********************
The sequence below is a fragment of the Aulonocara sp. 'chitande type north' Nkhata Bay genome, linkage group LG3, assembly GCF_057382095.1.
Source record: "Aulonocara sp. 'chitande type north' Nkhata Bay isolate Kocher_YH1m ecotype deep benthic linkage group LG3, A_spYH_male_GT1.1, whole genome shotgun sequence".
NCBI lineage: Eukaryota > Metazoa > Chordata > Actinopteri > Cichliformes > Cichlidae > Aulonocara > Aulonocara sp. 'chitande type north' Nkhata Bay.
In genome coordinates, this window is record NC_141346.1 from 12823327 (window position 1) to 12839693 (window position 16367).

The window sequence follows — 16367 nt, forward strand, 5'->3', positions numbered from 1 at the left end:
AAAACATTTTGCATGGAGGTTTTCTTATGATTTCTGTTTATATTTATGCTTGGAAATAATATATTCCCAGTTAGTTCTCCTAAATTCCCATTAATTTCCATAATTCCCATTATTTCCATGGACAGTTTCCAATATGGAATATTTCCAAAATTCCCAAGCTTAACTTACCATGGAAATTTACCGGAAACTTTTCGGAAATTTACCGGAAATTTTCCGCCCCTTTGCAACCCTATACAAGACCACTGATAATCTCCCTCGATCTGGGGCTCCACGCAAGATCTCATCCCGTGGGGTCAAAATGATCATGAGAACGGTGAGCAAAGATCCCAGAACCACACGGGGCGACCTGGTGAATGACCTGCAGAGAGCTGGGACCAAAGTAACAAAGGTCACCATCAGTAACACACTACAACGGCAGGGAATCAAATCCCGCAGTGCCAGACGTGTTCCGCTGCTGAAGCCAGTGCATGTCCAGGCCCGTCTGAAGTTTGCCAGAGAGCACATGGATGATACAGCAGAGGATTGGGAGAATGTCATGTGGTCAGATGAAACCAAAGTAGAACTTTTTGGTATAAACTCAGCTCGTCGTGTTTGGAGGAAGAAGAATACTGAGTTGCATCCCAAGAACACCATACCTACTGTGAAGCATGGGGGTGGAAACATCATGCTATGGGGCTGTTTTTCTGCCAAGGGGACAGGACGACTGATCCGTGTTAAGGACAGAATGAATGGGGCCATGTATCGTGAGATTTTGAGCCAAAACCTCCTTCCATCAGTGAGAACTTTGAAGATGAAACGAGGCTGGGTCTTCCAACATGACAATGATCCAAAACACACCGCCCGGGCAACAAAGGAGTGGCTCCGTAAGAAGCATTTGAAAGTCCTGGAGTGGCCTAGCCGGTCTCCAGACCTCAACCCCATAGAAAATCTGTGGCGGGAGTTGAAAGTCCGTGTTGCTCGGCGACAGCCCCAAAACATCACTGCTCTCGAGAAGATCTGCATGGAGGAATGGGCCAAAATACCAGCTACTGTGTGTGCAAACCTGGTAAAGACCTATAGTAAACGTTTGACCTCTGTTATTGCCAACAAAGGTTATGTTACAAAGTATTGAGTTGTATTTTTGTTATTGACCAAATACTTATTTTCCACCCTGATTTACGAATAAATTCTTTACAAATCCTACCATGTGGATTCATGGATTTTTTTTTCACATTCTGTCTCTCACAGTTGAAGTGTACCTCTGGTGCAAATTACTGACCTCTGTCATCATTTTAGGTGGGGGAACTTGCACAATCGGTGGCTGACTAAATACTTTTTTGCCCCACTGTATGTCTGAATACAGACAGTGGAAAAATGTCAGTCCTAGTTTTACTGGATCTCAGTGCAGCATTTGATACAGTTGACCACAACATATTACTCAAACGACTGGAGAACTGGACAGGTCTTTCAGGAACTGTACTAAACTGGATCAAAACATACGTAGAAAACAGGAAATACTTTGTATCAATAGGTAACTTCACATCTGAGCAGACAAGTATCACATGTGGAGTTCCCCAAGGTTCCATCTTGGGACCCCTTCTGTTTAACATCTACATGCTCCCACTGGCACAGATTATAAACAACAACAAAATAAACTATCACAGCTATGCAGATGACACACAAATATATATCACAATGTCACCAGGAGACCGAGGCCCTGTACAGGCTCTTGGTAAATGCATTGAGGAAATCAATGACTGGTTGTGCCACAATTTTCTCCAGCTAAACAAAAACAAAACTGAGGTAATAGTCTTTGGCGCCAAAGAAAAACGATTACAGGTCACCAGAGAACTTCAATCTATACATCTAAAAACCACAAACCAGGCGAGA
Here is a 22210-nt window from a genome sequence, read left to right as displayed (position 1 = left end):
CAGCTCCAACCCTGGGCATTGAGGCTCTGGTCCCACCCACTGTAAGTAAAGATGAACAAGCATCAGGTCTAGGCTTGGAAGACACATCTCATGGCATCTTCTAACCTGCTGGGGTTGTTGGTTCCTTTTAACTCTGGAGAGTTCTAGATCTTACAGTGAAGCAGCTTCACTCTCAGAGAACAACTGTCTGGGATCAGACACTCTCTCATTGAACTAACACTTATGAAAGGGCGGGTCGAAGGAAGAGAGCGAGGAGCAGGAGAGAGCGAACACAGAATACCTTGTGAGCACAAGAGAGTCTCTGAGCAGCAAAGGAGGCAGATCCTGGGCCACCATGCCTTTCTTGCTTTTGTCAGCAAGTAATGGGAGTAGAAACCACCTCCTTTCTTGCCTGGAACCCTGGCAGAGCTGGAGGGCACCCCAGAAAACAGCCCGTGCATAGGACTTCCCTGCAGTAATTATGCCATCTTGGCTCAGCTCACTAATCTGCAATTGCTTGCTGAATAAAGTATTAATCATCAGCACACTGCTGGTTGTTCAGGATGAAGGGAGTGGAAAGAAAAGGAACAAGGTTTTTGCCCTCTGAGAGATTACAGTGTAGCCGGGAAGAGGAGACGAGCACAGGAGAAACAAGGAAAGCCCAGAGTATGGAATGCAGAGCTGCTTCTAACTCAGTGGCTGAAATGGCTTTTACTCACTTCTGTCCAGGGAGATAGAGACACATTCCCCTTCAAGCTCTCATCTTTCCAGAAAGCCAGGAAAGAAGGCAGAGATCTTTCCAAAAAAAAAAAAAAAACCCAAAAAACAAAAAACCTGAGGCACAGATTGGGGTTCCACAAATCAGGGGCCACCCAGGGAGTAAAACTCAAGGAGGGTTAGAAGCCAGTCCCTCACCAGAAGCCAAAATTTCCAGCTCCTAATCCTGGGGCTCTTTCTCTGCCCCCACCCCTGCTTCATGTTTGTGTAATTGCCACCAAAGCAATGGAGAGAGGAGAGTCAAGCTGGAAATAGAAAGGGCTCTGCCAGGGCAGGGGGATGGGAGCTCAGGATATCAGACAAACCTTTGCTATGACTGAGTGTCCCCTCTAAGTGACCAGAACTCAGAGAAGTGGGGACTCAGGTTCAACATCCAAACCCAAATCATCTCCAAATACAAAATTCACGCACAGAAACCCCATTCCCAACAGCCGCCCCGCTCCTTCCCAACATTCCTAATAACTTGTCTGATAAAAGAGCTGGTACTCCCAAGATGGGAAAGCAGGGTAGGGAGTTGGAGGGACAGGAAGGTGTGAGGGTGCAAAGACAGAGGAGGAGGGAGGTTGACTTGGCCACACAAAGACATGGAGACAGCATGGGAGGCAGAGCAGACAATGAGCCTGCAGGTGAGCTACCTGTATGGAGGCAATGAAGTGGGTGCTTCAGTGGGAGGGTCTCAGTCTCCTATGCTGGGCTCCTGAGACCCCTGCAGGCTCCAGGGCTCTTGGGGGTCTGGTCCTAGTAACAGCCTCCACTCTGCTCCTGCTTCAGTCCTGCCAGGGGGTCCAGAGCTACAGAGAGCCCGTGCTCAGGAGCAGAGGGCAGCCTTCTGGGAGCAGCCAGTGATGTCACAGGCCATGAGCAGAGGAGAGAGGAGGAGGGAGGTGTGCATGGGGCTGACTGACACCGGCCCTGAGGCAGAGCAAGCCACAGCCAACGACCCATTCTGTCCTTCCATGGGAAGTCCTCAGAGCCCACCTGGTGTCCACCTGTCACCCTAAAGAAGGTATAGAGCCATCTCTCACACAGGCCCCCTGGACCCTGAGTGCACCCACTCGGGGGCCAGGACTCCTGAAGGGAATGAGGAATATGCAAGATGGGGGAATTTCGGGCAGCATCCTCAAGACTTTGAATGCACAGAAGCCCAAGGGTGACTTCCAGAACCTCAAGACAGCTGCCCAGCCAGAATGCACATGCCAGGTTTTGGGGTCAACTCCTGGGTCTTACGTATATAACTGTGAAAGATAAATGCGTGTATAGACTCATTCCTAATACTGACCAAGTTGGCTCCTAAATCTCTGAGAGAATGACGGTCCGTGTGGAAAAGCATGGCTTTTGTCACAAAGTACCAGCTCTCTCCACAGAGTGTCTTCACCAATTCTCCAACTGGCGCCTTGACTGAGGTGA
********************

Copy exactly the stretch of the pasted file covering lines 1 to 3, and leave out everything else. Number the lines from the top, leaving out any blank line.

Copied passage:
The sequence below is a fragment of the Aulonocara sp. 'chitande type north' Nkhata Bay genome, linkage group LG3, assembly GCF_057382095.1.
Source record: "Aulonocara sp. 'chitande type north' Nkhata Bay isolate Kocher_YH1m ecotype deep benthic linkage group LG3, A_spYH_male_GT1.1, whole genome shotgun sequence".
NCBI lineage: Eukaryota > Metazoa > Chordata > Actinopteri > Cichliformes > Cichlidae > Aulonocara > Aulonocara sp. 'chitande type north' Nkhata Bay.